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Onaga represents those who control Okinawa, not the people

  • 2015-11-05 15:00:00
  • , Okinawa Times
  • Translation

(Themis: November 2015 – p. 42-43)


 Okinawa Governor Takeshi Onaga argues that his opposition to the relocation of a U.S. base facility to Henoko is the “consensus of the Okinawan people,” but the truth is that he is merely representing the interests of those who have long held the reins of power in the island prefecture.


 A national daily newspaper reporter covering Okinawa issues is displaying concern that the rift among the Okinawan people over the base issues has sharpened. Onaga claims that he devotes “80% of his time in office to handling the base issues,” leaving him little time to think about the crisis facing the prefecture.


 Yoshiyuki Toita, a member of the Ishigaki assembly, took umbrage with Onaga’s international appeal for support to suspend the Henoko plan. The governor took the podium at a U.N. Human Rights Council session in late September and stressed the illegitimacy of the Henoko plan. “The base issue is a domestic affair,” said Toita. “It is a shame for the prefecture to see the governor raise the domestic issue at the U.N. Those who supported Onaga are working closely with the press to pull Okinawa in a direction that the prefecture has never imagined.”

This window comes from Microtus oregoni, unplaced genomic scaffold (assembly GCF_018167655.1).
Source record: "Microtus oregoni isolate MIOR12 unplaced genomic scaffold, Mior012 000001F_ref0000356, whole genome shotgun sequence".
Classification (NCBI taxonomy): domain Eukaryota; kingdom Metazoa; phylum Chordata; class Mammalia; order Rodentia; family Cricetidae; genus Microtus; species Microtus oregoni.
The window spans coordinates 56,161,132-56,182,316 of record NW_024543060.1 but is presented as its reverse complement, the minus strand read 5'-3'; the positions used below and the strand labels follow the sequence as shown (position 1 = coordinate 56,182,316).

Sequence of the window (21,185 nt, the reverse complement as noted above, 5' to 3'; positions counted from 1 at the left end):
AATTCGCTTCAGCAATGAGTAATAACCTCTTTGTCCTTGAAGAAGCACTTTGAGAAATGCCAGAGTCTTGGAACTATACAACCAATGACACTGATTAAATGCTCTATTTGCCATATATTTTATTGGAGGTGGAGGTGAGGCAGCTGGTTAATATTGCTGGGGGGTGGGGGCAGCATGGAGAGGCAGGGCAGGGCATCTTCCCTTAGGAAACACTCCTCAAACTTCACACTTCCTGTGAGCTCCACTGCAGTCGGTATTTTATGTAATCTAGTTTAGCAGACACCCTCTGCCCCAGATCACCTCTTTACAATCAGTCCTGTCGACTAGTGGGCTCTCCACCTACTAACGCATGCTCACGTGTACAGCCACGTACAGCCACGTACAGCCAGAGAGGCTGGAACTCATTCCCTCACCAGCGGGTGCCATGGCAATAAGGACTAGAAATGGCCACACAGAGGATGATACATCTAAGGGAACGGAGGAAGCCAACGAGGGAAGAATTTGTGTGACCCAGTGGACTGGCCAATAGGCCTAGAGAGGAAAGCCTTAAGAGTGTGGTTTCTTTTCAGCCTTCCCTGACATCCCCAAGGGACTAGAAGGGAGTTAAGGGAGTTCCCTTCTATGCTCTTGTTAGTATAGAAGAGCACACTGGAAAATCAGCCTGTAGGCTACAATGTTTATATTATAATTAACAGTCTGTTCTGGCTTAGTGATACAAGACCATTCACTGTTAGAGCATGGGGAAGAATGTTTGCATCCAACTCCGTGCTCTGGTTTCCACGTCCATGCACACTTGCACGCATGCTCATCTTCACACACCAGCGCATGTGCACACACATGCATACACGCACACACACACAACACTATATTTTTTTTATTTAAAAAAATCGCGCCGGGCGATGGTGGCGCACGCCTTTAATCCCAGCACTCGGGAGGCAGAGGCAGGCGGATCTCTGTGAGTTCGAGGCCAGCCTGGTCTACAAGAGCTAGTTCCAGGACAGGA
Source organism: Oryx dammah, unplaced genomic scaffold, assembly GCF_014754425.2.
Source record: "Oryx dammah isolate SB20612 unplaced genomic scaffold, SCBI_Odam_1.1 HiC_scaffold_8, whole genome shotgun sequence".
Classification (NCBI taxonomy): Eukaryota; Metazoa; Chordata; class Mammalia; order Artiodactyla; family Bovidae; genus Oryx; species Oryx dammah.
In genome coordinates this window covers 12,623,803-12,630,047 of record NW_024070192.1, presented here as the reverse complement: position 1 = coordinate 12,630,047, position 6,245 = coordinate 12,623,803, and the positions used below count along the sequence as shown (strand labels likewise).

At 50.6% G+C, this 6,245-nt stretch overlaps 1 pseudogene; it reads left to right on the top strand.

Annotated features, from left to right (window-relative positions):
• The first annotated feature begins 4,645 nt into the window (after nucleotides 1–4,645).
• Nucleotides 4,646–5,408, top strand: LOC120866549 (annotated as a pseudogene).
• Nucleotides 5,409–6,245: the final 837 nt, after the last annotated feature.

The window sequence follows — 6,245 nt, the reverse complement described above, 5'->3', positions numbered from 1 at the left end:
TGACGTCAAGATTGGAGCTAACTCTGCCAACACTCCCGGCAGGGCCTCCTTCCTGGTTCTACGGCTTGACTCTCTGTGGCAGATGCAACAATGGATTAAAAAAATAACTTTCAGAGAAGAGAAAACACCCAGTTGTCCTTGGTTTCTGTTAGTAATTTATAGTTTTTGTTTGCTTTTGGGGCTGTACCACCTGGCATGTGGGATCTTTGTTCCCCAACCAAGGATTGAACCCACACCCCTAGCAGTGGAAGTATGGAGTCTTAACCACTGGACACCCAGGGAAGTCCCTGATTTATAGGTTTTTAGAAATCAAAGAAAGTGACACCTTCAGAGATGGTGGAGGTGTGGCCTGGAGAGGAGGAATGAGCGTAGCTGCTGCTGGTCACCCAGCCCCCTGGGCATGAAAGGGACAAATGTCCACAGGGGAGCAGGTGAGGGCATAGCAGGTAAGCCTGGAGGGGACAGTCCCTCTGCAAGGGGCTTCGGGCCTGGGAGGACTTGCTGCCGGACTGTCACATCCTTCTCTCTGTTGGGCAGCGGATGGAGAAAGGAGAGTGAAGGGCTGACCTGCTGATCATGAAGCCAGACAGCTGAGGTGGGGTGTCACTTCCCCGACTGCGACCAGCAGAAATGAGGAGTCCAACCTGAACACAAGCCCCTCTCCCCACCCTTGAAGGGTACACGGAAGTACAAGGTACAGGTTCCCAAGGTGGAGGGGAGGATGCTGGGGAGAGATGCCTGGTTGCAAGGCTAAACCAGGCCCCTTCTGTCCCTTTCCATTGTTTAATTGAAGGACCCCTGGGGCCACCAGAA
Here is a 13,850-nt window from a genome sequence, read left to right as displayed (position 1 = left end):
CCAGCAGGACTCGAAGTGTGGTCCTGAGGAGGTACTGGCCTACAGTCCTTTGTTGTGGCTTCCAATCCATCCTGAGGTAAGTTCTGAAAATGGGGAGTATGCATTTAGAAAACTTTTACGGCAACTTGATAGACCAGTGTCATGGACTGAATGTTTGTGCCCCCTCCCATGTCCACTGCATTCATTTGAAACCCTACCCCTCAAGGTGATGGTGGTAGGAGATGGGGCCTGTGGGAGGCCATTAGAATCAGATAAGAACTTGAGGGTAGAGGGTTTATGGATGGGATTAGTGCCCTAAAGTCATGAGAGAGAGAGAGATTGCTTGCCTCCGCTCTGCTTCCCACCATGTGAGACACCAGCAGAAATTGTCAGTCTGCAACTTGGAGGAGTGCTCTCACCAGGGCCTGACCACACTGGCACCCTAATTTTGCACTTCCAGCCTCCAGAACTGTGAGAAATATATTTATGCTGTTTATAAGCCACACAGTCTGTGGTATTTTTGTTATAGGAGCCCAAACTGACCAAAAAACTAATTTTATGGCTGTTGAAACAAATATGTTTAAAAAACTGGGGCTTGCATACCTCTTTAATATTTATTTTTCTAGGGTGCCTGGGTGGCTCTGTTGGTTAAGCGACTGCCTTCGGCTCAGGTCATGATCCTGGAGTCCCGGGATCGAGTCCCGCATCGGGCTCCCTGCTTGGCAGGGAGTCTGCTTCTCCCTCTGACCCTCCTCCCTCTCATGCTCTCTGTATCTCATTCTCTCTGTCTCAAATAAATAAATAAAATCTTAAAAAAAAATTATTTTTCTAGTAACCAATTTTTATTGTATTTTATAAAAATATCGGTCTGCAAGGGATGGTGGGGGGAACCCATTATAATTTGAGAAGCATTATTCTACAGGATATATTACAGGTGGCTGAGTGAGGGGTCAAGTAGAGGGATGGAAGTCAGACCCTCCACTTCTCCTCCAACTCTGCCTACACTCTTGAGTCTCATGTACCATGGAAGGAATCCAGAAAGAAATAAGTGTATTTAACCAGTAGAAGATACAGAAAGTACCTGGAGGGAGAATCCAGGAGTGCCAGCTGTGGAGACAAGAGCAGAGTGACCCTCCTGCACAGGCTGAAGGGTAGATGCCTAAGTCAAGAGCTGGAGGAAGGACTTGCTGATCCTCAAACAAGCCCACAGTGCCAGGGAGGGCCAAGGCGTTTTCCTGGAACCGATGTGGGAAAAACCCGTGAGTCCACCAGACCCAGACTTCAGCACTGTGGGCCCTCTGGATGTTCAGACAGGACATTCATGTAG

“Onaga hails from a political elite family,” said Akira Shinonara, an expert on Okinawan affairs. “His father was a former mayor of Mawashi village and his elder brother served as deputy governor at the Okinawa prefectural office. He knows the ins and outs of the Okinawa politics.”


 In Okinawa, reformists oppose hosting U.S. military bases, while conservatives take advantage of this to win more money for regional revitalization from state coffers. Onaga has tried to ramp up this structure. To win over reformists in the gubernatorial race, he opposed the Henoko plan and prolonged [the resolution of] base issues. Advocating for Okinawa independence and opposing landfill work at Henoko are merely part of his political scheme. “They came out of his strategy to maintain the conventional vested-interest and power structures,” said Shinohara.


 What Onaga calls the “voice of Okinawa” represents local government employees, labor unions, University of Ryukyu alumni, and local newspaper outlets, such as the Okinawa Times and the Ryukyu Shimpo. They have been making their case for their own benefit.


 Okinawa faces serious economic disparity in society. The government has plowed more than 11 trillion yen for local promotion, but these funds have been eaten up by Onaga’s vested-interest groups. The wealthy, meanwhile, are demanding that income generated by leasing land for military use be maintained.


 As a representative of his vested-interest forces, Onaga will continue to call for Okinawa’s independence and oppose hosting U.S. bases. He will run amok to win more revitalization funds from the central government. This will complicate the base issues facing Okinawa further and make the prefecture more dependent on government subsidies. (Summary)

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